Old Paths, New Directions

Published on Thursday, March 17, 2005 in , , , , , ,

Working with the presentations of others, I often get inspired by them. Here are some of my own ideas that are currently turning gears in my head. I don't claim they're good, bad or indifferent, only that they are occupying my grey matter:

Psuedo-Phone Book Memorization
For those of you who perform Meir Yedid's Predict Perfect (scroll to the bottom of the page), here's a how to use it for a phone book memory feat.

Unlike the original presentation, you're not going to control the outcome (this will allow for a freer presentation). Have the cards mixed by an audience volunteer. Ask them to arrange the cards to make 3 three-digit numbers, and play up the fact that the cards can be arranged to make 362,880 different equations.

Have the equation totaled, and the total announced aloud. You are instantly able to give a name in the telephone book whose telephone number ends in those four digits!

While there really are 362,880 possible equations to be made, there are only 198 different possible totals (detailed in the Predict Perfect instructions). What you've done is used standard memory technique link the 198 different totals to their respective names in the phone book

The quickest way to find names and numbers that will work for this feat are:
1) Find the phone prefixes for your area
2) Use a reverse lookup site to find out who those numbers belong to (For the three-digit possibilities, use a 0 before the three digit number)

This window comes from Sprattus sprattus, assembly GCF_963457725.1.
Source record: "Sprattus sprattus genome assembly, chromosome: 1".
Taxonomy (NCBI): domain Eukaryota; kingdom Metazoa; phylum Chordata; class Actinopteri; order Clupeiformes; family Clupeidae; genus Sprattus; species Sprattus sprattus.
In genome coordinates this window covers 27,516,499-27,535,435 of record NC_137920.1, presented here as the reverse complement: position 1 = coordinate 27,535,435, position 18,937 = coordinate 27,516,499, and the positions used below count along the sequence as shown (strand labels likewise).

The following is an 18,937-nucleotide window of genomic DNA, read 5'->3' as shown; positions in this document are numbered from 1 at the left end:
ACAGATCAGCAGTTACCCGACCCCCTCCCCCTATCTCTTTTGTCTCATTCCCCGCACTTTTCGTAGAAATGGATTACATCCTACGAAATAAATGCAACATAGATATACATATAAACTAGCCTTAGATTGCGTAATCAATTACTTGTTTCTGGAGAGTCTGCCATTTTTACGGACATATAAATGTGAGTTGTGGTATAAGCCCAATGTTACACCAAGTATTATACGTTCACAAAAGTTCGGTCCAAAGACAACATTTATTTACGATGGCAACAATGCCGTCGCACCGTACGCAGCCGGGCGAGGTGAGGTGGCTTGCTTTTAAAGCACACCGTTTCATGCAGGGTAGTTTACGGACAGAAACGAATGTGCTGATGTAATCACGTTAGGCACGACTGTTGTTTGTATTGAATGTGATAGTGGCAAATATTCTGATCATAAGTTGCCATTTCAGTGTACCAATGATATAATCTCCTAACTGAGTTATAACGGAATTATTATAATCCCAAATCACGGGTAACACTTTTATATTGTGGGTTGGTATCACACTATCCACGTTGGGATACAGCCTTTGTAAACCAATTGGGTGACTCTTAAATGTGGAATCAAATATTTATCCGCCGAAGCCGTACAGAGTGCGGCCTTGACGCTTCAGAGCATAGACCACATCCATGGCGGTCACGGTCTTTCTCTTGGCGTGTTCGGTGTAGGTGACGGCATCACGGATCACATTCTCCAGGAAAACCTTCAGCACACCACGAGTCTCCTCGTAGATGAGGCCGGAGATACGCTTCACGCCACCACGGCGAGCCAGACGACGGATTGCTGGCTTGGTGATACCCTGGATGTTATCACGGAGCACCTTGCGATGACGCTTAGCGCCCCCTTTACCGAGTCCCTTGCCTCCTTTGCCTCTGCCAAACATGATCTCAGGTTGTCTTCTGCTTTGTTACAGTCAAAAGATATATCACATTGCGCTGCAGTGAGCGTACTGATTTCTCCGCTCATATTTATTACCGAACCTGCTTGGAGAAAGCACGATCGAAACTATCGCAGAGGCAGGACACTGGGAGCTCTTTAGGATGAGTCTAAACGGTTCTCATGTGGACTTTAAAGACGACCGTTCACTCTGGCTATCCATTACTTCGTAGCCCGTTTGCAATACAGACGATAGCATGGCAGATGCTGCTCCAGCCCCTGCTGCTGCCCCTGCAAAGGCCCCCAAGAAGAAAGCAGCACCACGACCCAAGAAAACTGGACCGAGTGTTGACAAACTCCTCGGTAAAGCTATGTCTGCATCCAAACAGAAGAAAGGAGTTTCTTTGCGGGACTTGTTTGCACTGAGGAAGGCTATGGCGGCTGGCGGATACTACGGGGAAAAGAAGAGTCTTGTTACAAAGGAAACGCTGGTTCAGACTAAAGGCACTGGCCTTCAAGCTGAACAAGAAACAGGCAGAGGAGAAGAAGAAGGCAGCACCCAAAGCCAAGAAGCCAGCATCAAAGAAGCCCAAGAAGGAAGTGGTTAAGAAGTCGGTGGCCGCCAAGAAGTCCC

3) Double check to make sure that name and number are listed in the phone book

The best way to present this is as a "memorization in progress". You claim that you're working on memorizing the phone book, but not completed yet. Since you're closing in on 400,000 of the numbers (this should be done in an area with at least 750,000 people to make this feasible), you've come up with a way to demonstrate your progress, then proceed as above. The fact that 362,880 equations can be made helps sell the fact that you've memorized at least this many names and numbers in the phone book. The fact that you haven't completed memorizing the phone book helps you get out of the sticky situation that can arise when some local challenger asks you to give his phone number.

A few quick notes, here. First, Meir Yedid no longer has Predict Perfect in stock, but it can be found for sale by dealers with a quick internet search. Second, the Predict Perfect cards are also great visual aids when performing the Human Equation from Barrie Richardson's "Theater of the Mind".

New How-To for Deja Voodoo
For Bob Farmer's Deja Voodoo, my idea is simply an alternate version of the same effect. Prepare the dictionary as described in the instructions, but don't prepare the deck of cards. Instead, link each word to its card using standard memory techniques. You can even use Bob Farmer's own playing card mnemonics (see section 1.2.3) for the links!

That's all for now. Have these ideas inspired in you? Would you like to share some of your own ideas?

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